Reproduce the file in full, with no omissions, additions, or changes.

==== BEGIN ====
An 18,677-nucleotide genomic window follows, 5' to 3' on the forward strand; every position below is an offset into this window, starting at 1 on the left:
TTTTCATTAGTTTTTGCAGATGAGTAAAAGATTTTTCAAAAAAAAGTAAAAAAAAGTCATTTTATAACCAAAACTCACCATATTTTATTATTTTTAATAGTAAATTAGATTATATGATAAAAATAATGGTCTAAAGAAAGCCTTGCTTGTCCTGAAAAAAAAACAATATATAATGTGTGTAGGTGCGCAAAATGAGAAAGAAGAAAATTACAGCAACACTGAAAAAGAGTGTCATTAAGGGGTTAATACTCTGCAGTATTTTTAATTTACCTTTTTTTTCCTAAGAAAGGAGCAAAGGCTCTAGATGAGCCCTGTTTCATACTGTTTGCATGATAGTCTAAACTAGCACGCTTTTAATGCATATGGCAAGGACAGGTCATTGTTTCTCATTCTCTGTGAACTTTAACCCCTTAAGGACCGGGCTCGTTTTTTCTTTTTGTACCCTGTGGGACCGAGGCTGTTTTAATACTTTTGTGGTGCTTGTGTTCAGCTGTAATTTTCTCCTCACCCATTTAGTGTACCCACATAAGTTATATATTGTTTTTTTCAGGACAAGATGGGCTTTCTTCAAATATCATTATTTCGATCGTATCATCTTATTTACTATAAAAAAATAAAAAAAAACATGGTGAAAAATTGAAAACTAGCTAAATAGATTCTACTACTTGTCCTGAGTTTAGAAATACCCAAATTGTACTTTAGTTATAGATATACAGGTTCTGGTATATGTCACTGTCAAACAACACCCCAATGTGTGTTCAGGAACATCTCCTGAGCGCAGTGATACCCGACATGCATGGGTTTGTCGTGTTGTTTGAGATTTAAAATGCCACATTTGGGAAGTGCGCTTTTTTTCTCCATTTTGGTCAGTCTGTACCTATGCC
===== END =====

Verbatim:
An 18,677-nucleotide genomic window follows, 5' to 3' on the forward strand; every position below is an offset into this window, starting at 1 on the left:
TTTTCATTAGTTTTTGCAGATGAGTAAAAGATTTTTCAAAAAAAAGTAAAAAAAAGTCATTTTATAACCAAAACTCACCATATTTTATTATTTTTAATAGTAAATTAGATTATATGATAAAAATAATGGTCTAAAGAAAGCCTTGCTTGTCCTGAAAAAAAAACAATATATAATGTGTGTAGGTGCGCAAAATGAGAAAGAAGAAAATTACAGCAACACTGAAAAAGAGTGTCATTAAGGGGTTAATACTCTGCAGTATTTTTAATTTACCTTTTTTTTCCTAAGAAAGGAGCAAAGGCTCTAGATGAGCCCTGTTTCATACTGTTTGCATGATAGTCTAAACTAGCACGCTTTTAATGCATATGGCAAGGACAGGTCATTGTTTCTCATTCTCTGTGAACTTTAACCCCTTAAGGACCGGGCTCGTTTTTTCTTTTTGTACCCTGTGGGACCGAGGCTGTTTTAATACTTTTGTGGTGCTTGTGTTCAGCTGTAATTTTCTCCTCACCCATTTAGTGTACCCACATAAGTTATATATTGTTTTTTTCAGGACAAGATGGGCTTTCTTCAAATATCATTATTTCGATCGTATCATCTTATTTACTATAAAAAAATAAAAAAAAACATGGTGAAAAATTGAAAACTAGCTAAATAGATTCTACTACTTGTCCTGAGTTTAGAAATACCCAAATTGTACTTTAGTTATAGATATACAGGTTCTGGTATATGTCACTGTCAAACAACACCCCAATGTGTGTTCAGGAACATCTCCTGAGCGCAGTGATACCCGACATGCATGGGTTTGTCGTGTTGTTTGAGATTTAAAATGCCACATTTGGGAAGTGCGCTTTTTTTCTCCATTTTGGTCAGTCTGTACCTATGCC